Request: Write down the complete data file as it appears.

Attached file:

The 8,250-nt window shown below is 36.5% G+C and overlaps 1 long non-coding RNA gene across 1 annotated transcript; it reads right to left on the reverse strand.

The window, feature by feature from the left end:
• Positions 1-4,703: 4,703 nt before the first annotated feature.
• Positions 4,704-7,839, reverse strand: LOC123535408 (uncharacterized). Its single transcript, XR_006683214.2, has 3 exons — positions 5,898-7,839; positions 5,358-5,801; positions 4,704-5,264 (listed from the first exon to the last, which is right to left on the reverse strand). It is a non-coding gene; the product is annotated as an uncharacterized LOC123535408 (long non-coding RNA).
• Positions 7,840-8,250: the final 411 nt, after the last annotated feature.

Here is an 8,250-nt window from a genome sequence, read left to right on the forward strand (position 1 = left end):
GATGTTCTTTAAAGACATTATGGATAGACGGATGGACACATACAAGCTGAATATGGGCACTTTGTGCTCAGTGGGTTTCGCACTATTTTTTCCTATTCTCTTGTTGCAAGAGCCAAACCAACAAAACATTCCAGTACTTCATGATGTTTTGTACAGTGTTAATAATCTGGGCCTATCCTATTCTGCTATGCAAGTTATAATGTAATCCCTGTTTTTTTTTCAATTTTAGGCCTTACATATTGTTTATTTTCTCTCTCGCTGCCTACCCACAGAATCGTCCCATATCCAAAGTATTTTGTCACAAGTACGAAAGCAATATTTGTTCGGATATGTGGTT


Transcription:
The 8,250-nt window shown below is 36.5% G+C and overlaps 1 long non-coding RNA gene across 1 annotated transcript; it reads right to left on the reverse strand.

The window, feature by feature from the left end:
• Positions 1-4,703: 4,703 nt before the first annotated feature.
• Positions 4,704-7,839, reverse strand: LOC123535408 (uncharacterized). Its single transcript, XR_006683214.2, has 3 exons — positions 5,898-7,839; positions 5,358-5,801; positions 4,704-5,264 (listed from the first exon to the last, which is right to left on the reverse strand). It is a non-coding gene; the product is annotated as an uncharacterized LOC123535408 (long non-coding RNA).
• Positions 7,840-8,250: the final 411 nt, after the last annotated feature.

Here is an 8,250-nt window from a genome sequence, read left to right on the forward strand (position 1 = left end):
GATGTTCTTTAAAGACATTATGGATAGACGGATGGACACATACAAGCTGAATATGGGCACTTTGTGCTCAGTGGGTTTCGCACTATTTTTTCCTATTCTCTTGTTGCAAGAGCCAAACCAACAAAACATTCCAGTACTTCATGATGTTTTGTACAGTGTTAATAATCTGGGCCTATCCTATTCTGCTATGCAAGTTATAATGTAATCCCTGTTTTTTTTTCAATTTTAGGCCTTACATATTGTTTATTTTCTCTCTCGCTGCCTACCCACAGAATCGTCCCATATCCAAAGTATTTTGTCACAAGTACGAAAGCAATATTTGTTCGGATATGTGGTT